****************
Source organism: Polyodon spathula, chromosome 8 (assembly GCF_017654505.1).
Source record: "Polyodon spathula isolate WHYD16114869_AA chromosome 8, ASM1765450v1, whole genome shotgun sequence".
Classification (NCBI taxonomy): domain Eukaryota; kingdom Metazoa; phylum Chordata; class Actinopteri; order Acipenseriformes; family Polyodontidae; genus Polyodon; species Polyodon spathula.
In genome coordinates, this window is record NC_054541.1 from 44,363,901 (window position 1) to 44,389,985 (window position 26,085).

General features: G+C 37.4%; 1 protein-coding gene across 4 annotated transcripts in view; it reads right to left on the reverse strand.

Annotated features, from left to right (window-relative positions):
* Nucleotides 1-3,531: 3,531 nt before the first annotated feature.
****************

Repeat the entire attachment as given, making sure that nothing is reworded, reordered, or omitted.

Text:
Source organism: Polyodon spathula, chromosome 8 (assembly GCF_017654505.1).
Source record: "Polyodon spathula isolate WHYD16114869_AA chromosome 8, ASM1765450v1, whole genome shotgun sequence".
Classification (NCBI taxonomy): domain Eukaryota; kingdom Metazoa; phylum Chordata; class Actinopteri; order Acipenseriformes; family Polyodontidae; genus Polyodon; species Polyodon spathula.
In genome coordinates, this window is record NC_054541.1 from 44,363,901 (window position 1) to 44,389,985 (window position 26,085).

General features: G+C 37.4%; 1 protein-coding gene across 4 annotated transcripts in view; it reads right to left on the reverse strand.

Annotated features, from left to right (window-relative positions):
* Nucleotides 1-3,531: 3,531 nt before the first annotated feature.